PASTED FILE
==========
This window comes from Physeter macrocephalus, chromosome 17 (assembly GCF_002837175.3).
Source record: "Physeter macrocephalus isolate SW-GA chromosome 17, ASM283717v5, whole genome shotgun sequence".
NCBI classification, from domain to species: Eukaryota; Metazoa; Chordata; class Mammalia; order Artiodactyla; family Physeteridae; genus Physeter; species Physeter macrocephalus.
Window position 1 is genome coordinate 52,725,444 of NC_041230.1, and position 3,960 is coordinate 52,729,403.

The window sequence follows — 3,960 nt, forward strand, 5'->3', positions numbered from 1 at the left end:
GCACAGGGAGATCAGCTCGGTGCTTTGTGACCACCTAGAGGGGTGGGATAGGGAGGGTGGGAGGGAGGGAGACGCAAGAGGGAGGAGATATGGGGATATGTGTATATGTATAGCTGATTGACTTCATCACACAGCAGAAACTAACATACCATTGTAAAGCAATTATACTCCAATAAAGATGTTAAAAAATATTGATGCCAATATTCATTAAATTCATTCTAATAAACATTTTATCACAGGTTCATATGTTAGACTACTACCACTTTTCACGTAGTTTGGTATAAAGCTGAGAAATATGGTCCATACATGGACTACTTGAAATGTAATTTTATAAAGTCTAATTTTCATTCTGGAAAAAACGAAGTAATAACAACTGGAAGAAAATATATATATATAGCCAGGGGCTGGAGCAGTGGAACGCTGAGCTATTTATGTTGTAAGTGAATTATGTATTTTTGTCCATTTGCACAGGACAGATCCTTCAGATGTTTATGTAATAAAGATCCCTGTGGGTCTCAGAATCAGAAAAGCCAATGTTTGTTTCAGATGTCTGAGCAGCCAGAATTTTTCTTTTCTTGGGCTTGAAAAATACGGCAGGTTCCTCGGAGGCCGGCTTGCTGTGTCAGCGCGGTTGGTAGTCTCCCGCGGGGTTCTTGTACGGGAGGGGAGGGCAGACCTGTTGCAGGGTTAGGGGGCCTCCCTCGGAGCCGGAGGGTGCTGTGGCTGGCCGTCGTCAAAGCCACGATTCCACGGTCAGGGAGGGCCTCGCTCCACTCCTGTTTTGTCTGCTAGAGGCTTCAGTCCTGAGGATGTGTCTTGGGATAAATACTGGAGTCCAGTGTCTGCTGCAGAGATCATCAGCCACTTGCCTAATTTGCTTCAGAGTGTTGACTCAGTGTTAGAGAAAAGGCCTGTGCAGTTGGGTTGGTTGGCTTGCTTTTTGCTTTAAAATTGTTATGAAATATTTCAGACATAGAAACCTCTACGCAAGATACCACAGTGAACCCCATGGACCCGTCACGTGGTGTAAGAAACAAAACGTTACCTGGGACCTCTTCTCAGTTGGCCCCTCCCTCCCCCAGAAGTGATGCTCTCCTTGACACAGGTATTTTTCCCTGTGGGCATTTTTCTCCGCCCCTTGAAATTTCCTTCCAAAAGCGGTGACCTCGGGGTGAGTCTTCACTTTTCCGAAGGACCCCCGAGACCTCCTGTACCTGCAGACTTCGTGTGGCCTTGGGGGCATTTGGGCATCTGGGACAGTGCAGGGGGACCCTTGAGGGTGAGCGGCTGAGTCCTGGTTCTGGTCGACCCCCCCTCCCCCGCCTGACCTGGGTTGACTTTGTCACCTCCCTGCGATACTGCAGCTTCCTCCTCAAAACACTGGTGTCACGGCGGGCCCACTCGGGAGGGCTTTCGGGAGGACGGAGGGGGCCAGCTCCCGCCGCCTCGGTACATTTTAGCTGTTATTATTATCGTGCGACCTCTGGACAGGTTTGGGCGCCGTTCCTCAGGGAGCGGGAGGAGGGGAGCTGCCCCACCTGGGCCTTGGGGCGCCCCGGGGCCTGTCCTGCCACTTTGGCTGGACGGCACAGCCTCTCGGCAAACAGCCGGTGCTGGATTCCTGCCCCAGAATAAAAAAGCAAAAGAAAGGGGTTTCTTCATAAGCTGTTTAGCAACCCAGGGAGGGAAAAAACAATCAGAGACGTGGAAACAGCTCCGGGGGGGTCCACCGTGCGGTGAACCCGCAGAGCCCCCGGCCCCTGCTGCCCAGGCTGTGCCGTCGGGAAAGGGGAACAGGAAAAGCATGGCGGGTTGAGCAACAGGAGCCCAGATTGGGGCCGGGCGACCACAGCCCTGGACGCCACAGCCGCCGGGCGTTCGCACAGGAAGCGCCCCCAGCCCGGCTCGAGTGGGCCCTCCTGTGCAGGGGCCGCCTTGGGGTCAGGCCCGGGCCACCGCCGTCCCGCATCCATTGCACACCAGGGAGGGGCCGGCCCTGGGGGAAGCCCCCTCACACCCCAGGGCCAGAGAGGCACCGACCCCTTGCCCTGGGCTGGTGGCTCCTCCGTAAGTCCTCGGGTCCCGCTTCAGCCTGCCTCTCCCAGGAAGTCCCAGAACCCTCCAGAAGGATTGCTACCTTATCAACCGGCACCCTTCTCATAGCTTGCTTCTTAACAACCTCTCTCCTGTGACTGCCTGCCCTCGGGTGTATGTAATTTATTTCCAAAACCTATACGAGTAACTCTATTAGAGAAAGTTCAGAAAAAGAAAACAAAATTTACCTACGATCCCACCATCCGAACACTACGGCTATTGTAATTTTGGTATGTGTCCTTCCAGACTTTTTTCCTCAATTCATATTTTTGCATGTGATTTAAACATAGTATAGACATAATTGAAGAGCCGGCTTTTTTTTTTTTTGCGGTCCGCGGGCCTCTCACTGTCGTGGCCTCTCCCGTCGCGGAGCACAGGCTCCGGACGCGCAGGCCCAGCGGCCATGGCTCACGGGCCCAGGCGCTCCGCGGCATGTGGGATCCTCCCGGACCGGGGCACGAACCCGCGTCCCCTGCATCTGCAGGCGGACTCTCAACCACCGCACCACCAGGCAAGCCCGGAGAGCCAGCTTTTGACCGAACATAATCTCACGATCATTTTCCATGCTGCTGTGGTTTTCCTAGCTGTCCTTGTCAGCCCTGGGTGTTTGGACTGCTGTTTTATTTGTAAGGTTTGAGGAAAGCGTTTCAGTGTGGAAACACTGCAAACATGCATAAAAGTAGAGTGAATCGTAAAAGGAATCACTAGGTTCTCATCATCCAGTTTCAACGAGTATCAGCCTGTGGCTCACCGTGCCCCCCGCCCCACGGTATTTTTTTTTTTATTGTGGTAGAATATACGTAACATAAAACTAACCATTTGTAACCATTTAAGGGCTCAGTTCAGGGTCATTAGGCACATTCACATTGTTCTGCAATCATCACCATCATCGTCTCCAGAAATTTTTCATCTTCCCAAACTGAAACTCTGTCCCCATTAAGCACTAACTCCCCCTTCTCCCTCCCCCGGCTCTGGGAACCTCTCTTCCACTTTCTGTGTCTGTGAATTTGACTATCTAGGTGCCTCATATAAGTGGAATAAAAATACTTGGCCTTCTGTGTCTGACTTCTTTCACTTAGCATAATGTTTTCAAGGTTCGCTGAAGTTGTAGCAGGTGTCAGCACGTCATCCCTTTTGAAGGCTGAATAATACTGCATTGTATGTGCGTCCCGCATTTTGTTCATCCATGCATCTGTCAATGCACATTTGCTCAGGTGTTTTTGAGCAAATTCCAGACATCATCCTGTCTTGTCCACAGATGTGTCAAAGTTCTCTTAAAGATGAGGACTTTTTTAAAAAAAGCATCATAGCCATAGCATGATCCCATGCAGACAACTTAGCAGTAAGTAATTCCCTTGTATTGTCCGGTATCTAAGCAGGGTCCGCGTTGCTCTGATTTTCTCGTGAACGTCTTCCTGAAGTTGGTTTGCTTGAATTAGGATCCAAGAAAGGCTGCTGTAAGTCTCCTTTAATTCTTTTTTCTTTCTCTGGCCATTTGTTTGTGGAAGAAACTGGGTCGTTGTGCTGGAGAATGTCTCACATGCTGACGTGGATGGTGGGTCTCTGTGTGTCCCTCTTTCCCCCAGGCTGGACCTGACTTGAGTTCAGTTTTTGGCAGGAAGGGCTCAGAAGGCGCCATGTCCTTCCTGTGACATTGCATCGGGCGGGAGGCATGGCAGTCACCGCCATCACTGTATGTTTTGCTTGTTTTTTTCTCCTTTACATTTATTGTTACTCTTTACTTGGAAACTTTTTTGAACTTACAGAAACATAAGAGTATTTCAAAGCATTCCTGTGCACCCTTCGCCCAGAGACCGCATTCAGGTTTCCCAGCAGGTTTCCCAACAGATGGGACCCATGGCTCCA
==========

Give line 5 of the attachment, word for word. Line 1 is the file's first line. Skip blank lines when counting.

The window sequence follows — 3,960 nt, forward strand, 5'->3', positions numbered from 1 at the left end: